Get Your Geek On

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Yes, the San Diego Comic Con--or "Nerd Prom" as it is sometimes called--might be over for another year. But it's never too late to fill your life with tchotchkes that uphold your geek credentials. And it's especially easy when you have a resource like The Budk Catalog. Imagine the envy of your nerdly pals--and the instant appearance of a SWAT team--when you parade through your hometown while wearing these Wolverine claws. Hospital coverage due to police sniper fire not included.

Posted By: Paul - Fri Aug 01, 2008 - Comments (3)
Category: Business, Products, Conventions, Geeks, Nerds and Pointdexters, Hospitals, Literature, Fantasy, Science Fiction, Pop Culture, Comics

Mystery Bug Invades Britain

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This sounds like something out of a horror novel. A mysterious red and black insect has been found in parts of London, baffling experts who have no idea what it is. Ominously, it is spreading rapidly. From BBC News:

The tiny red and black bug first appeared in the Natural History Museum's Wildlife Garden in March 2007. Since then it has become the most common insect in the garden and has also been spotted in Regent's Park and Gray's Inn. The bug appears to be harmless, but there is potential for it to spread throughout the UK, said experts...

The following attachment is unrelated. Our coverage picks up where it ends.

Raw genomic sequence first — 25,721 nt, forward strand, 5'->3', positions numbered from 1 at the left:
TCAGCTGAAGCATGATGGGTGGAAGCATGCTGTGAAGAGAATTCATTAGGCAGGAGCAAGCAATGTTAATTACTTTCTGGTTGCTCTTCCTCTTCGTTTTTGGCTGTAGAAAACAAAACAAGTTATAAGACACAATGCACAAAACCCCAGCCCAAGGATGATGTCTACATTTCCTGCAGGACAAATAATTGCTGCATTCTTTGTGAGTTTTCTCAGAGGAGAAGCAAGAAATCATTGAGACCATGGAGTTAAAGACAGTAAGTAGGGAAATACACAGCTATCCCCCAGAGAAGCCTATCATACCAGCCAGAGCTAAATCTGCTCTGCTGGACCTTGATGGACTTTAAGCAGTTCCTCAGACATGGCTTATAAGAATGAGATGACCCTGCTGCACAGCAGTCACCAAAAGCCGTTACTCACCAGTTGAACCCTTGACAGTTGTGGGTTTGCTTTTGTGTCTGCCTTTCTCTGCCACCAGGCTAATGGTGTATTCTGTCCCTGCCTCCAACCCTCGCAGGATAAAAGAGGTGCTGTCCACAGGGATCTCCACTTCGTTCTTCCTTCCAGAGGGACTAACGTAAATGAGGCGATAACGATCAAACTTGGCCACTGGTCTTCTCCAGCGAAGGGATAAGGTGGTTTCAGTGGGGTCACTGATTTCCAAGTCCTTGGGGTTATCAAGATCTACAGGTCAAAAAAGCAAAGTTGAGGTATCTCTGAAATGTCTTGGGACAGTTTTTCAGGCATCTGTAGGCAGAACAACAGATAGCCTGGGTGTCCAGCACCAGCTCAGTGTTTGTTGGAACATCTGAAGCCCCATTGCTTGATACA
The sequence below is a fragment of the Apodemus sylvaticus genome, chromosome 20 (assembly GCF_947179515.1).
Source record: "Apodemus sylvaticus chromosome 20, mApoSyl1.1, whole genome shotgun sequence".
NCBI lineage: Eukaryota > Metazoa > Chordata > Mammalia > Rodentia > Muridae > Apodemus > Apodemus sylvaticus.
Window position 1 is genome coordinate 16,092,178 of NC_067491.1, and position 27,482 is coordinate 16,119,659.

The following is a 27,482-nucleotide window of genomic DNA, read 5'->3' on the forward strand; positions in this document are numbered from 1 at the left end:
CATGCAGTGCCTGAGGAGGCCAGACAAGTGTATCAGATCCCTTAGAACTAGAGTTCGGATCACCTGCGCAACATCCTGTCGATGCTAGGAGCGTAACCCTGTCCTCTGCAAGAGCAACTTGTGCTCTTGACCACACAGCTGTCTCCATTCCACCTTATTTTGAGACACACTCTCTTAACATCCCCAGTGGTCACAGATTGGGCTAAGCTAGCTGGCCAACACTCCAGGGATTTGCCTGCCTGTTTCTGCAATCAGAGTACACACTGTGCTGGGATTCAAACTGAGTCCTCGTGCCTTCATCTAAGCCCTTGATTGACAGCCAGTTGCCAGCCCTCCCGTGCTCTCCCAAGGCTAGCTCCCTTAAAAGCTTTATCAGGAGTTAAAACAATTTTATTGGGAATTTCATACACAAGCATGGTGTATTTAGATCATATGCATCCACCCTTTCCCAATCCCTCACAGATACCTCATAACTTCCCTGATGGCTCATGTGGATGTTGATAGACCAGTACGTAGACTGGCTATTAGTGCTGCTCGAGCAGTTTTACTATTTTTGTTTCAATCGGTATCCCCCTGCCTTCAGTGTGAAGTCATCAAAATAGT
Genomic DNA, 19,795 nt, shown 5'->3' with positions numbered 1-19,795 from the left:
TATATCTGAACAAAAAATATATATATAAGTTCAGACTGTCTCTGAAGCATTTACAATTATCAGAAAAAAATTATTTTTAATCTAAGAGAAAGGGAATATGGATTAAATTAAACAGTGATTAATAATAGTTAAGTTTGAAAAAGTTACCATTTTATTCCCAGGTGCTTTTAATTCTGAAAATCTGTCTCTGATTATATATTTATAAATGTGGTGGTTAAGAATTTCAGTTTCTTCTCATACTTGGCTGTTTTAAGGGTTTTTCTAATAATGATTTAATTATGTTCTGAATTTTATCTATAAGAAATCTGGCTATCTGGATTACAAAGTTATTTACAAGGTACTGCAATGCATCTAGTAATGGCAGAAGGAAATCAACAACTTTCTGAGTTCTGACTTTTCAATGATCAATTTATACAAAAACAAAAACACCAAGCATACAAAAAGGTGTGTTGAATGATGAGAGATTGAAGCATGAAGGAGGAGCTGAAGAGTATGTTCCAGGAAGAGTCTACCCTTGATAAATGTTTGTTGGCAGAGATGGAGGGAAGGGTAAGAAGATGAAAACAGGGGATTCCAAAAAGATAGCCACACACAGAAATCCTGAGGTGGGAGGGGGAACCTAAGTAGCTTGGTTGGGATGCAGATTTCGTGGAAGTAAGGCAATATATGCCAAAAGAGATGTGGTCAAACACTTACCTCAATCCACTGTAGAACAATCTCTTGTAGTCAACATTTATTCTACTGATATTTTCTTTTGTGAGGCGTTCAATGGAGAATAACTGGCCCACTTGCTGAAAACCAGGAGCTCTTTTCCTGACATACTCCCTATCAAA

Despite containing more than 28 million insect specimens, the museum failed to find an exact match for the new bug. Experts said it closely resembles the rare species Arocatus roeselii that is usually found in central Europe. But the roeselii bugs are brighter red than this new bug and they are usually associated with alder trees. The National Museum in Prague discovered an exact match to the mystery insect but experts there have also failed to determine exactly what it is. "It seems strange that so many of these bugs should suddenly appear," said Mr Barclay.

Sure, it appears to be harmless for now, but what are the odds it'll remain that way? Haven't they read The Day of the Triffids?

Posted By: Alex - Wed Jul 30, 2008 - Comments (2)
Category: Animals, Horror, Unsolved Mysteries, Science Fiction

Jetpack Dreams

That most silly and pointless and inutile, yet much desired of flight mechanisms, the jetpack, is back in the news. You can read a New York Times piece about the latest model here.



And a review copy of this book recently arrived in my mailbox, portending lots of fun.











Yet such mechanisms pale before the magnificently insane accomplishment of Yves Rossy, who, a couple of years ago, basically turned himself into Iron Man. Watch his jet-powered flight below.

Posted By: Paul - Tue Jul 29, 2008 - Comments (4)
Category: Eccentrics, Flight, Inventions, Literature, Science Fiction, Movies, Obsessions, Pop Culture, Technology, Travel, Yesterday’s Tomorrows

Follies of the Mad Men #6